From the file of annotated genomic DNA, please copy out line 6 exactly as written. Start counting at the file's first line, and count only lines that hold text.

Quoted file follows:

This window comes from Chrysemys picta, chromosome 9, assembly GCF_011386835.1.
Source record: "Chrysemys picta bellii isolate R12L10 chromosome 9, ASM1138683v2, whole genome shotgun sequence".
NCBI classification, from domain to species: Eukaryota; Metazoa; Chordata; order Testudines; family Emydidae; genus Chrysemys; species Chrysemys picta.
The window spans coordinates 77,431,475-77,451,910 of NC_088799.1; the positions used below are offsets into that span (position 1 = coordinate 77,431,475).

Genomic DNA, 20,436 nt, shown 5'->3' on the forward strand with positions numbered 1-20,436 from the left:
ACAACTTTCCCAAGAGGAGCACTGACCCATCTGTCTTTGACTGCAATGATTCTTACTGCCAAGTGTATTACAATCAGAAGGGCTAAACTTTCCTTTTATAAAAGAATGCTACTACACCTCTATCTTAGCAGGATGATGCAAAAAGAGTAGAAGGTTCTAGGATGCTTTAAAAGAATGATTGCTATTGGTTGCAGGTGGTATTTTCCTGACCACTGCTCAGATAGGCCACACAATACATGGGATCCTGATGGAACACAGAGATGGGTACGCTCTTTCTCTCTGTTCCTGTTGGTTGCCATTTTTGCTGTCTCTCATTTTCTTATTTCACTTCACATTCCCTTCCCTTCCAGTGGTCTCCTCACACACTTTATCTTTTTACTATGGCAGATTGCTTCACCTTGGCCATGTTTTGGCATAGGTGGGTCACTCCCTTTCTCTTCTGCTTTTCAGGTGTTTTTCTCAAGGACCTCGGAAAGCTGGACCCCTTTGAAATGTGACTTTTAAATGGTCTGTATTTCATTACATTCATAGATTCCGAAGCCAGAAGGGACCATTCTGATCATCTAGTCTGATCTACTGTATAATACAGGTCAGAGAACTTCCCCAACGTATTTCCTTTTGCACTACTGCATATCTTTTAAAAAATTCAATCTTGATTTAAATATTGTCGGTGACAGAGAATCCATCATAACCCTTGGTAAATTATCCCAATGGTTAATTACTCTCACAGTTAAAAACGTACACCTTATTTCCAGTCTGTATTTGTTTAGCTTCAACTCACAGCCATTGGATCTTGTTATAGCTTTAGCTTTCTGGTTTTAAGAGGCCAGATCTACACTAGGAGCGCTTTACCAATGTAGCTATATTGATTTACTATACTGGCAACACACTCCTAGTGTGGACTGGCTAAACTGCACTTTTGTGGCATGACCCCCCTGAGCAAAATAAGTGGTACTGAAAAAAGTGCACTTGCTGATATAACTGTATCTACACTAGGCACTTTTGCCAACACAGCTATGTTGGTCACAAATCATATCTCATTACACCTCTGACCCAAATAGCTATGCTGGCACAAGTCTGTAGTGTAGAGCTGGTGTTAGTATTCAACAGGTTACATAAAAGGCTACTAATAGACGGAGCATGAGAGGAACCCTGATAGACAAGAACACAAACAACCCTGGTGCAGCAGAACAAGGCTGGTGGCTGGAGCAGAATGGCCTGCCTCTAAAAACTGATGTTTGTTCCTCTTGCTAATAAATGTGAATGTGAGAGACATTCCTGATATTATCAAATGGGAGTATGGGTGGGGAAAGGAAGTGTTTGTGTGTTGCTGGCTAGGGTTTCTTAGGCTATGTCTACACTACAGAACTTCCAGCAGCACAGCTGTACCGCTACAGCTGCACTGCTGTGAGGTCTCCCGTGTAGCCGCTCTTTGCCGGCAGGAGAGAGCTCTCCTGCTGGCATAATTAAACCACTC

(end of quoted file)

ACAACTTTCCCAAGAGGAGCACTGACCCATCTGTCTTTGACTGCAATGATTCTTACTGCCAAGTGTATTACAATCAGAAGGGCTAAACTTTCCTTTTATAAAAGAATGCTACTACACCTCTATCTTAGCAGGATGATGCAAAAAGAGTAGAAGGTTCTAGGATGCTTTAAAAGAATGATTGCTATTGGTTGCAGGTGGTATTTTCCTGACCACTGCTCAGATAGGCCACACAATACATGGGATCCTGATGGAACACAGAGATGGGTACGCTCTTTCTCTCTGTTCCTGTTGGTTGCCATTTTTGCTGTCTCTCATTTTCTTATTTCACTTCACATTCCCTTCCCTTCCAGTGGTCTCCTCACACACTTTATCTTTTTACTATGGCAGATTGCTTCACCTTGGCCATGTTTTGGCATAGGTGGGTCACTCCCTTTCTCTTCTGCTTTTCAGGTGTTTTTCTCAAGGACCTCGGAAAGCTGGACCCCTTTGAAATGTGACTTTTAAATGGTCTGTATTTCATTACATTCATAGATTCCGAAGCCAGAAGGGACCATTCTGATCATCTAGTCTGATCTACTGTATAATACAGGTCAGAGAACTTCCCCAACGTATTTCCTTTTGCACTACTGCATATCTTTTAAAAAATTCAATCTTGATTTAAATATTGTCGGTGACAGAGAATCCATCATAACCCTTGGTAAATTATCCCAATGGTTAATTACTCTCACAGTTAAAAACGTACACCTTATTTCCAGTCTGTATTTGTTTAGCTTCAACTCACAGCCATTGGATCTTGTTATAGCTTTAGCTTTCTGGTTTTAAGAGGCCAGATCTACACTAGGAGCGCTTTACCAATGTAGCTATATTGATTTACTATACTGGCAACACACTCCTAGTGTGGACTGGCTAAACTGCACTTTTGTGGCATGACCCCCCTGAGCAAAATAAGTGGTACTGAAAAAAGTGCACTTGCTGATATAACTGTATCTACACTAGGCACTTTTGCCAACACAGCTATGTTGGTCACAAATCATATCTCATTACACCTCTGACCCAAATAGCTATGCTGGCACAAGTCTGTAGTGTAGAGCTGGTGTTAGTATTCAACAGGTTACATAAAAGGCTACTAATAGACGGAGCATGAGAGGAACCCTGATAGACAAGAACACAAACAACCCTGGTGCAGCAGAACAAGGCTGGTGGCTGGAGCAGAATGGCCTGCCTCTAAAAACTGATGTTTGTTCCTCTTGCTAATAAATGTGAATGTGAGAGACATTCCTGATATTATCAAATGGGAGTATGGGTGGGGAAAGGAAGTGTTTGTGTGTTGCTGGCTAGGGTTTCTTAGGCTATGTCTACACTACAGAACTTCCAGCAGCACAGCTGTACCGCTACAGCTGCACTGCTGTGAGGTCTCCCGTGTAGCCGCTCTTTGCCGGCAGGAGAGAGCTCTCCTGCTGGCATAATTAAACCACTC